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Asthma control in Australia: a cross-sectional web-based survey in a nationally representative population

Helen K Reddel, Susan M Sawyer, Peter W Everett, Paul V Flood and Matthew J Peters
Med J Aust 2015; 202 (9): 492-496. || doi: 10.5694/mja14.01564

Summary

Objective: To identify patterns of asthma control and treatment in Australian adults with asthma.

Design: Cross-sectional web-based survey, conducted 1–27 November 2012.

Participants: Adults with current asthma, at least 16 years of age, drawn randomly from a web-based panel and weighted to reflect national population proportions for people with asthma.

Main outcome measures: Asthma Control Test (ACT) scores; health care utilisation; medication use.

Results: 2686 participants completed the survey (57.1% female; median age group, 40-49 years). Mean ACT score was 19.2 (95% CI, 18.9–19.3), with asthma classified as “well controlled” for 54.4% of participants, “not well controlled” for 22.7% and “very poorly controlled” for 23.0%. 60.8% reported using preventer medication (mostly combined inhaled corticosteroid/long-acting β2-agonist) during the previous year. 23.4% had made at least one urgent visit to a general practitioner concerning their asthma, 10.0% at least one emergency department visit. Urgent consultations were more common for “very poorly controlled” than “well controlled” asthma (adjusted odds ratio, urgent GP visits 5.98 [95% CI, 4.75–7.54] and emergency department visits 2.59 [95% CI, 1.91–3.53] respectively).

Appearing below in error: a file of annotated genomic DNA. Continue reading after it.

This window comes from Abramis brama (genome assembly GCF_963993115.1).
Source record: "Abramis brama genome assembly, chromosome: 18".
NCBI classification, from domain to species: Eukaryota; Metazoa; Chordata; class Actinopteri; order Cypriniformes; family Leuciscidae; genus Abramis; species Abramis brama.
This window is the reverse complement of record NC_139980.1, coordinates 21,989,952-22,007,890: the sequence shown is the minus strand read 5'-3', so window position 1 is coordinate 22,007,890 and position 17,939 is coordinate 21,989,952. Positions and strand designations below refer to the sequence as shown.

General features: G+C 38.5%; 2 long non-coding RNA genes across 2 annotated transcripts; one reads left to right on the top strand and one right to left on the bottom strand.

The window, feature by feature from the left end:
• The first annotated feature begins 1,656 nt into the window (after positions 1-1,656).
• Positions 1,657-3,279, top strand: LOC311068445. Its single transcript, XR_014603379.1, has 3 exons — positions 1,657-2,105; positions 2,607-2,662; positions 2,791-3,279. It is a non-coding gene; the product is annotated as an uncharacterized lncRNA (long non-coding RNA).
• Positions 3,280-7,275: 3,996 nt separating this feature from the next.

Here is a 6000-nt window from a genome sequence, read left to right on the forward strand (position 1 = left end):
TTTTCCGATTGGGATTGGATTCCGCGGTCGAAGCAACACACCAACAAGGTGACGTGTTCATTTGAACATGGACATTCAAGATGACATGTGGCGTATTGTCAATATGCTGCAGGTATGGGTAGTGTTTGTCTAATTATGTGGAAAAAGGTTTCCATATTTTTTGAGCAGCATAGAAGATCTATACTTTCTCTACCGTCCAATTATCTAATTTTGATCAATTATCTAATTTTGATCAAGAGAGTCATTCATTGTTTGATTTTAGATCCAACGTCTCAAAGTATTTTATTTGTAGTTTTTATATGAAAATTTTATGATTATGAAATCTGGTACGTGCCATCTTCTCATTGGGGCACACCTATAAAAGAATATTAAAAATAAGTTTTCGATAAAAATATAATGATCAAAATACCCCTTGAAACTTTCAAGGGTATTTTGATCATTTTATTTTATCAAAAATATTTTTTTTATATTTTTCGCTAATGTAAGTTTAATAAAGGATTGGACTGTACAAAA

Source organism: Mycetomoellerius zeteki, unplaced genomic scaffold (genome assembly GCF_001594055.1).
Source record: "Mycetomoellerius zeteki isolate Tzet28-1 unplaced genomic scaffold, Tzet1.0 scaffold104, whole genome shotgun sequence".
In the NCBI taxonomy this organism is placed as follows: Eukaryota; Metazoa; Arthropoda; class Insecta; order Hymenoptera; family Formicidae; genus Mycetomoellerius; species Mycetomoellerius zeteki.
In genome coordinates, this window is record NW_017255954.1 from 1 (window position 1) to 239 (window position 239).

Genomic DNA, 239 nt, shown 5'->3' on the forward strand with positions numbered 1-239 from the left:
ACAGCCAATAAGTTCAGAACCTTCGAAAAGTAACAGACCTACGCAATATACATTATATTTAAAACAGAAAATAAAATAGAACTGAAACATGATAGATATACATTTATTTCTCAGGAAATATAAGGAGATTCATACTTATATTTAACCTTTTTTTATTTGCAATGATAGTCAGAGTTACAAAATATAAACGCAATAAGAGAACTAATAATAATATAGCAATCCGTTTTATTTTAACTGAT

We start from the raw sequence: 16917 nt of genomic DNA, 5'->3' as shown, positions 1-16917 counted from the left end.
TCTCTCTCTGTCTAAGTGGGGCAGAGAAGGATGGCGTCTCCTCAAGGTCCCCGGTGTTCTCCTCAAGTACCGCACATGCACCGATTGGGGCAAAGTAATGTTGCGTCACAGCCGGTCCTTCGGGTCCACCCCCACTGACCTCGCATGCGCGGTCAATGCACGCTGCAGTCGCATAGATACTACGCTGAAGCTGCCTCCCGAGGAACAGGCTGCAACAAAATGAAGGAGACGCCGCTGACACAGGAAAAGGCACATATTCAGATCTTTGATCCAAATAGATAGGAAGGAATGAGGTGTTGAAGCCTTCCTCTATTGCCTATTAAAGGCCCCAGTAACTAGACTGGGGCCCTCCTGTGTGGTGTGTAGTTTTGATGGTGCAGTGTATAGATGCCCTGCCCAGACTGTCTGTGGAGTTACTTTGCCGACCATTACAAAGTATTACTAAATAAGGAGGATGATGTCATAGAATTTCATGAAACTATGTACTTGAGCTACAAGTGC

Participants were classified according to asthma symptom control and frequency of preventer medication usage: Those with “well controlled” asthma included Group A (40.0% of participants) who used preventer medication infrequently (less than 5 days a week) or not at all, consistent with mild asthma, and Group B (14.7%), who used it at least 5 days a week. Uncontrolled asthma symptoms were reported by Group C (19.7%) despite regular preventer use, and by Group D (25.7%), who used none or little.

Conclusions: This study provides the first data about asthma control and its relationship with treatment in a large representative Australian population. The findings highlight significant preventable asthma morbidity in Australia.

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  • Helen K Reddel1
  • Susan M Sawyer2,0,3,0,4
  • Peter W Everett5
  • Paul V Flood5,0,0,6
  • Matthew J Peters7

  • 1 Woolcock Institute of Medical Research, University of Sydney, NSW.
  • 2 Centre for Adolescent Health, Royal Children's Hospital, Melbourne, VIC.
  • 3 University of Melbourne, Melbourne, VIC.
  • 4 Murdoch Childrens Research Institute, Melbourne, VIC.
  • 5 InSync Surveys, Melbourne, VIC.
  • 6 Frontrow Research, Melbourne, VIC.
  • 7 Concord Repatriation General Hospital, Sydney, NSW.


Acknowledgements: 

The survey, statistical analysis and logistical support for investigator meetings were funded by AstraZeneca. The survey was hosted and data analysed by Ultrafeedback/InSync Surveys. The investigators were independently responsible for the final methods, questionnaire design, analysis plan and interpretation. We had full access to all study data, including statistical reports and tables. The manuscript was drafted by Helen Reddel, and all authors contributed to the discussion and editing of the final version. We acknowledge the contribution of Anne Mulham (deceased), Susan Miller and Ellen Vasiliauskas who were instrumental in the conception and execution of the background qualitative research and in this survey. We acknowledge the assistance of John Lipscomb of InSync Surveys for additional statistical analysis.

Competing interests:

Helen Reddel and Matthew Peters have received honoraria for their memberships of committees and the provision of independent medical education for several companies that manufacture asthma medications, and Helen Reddel has also received unrestricted research grants from AstraZeneca and GlaxoSmithKline.

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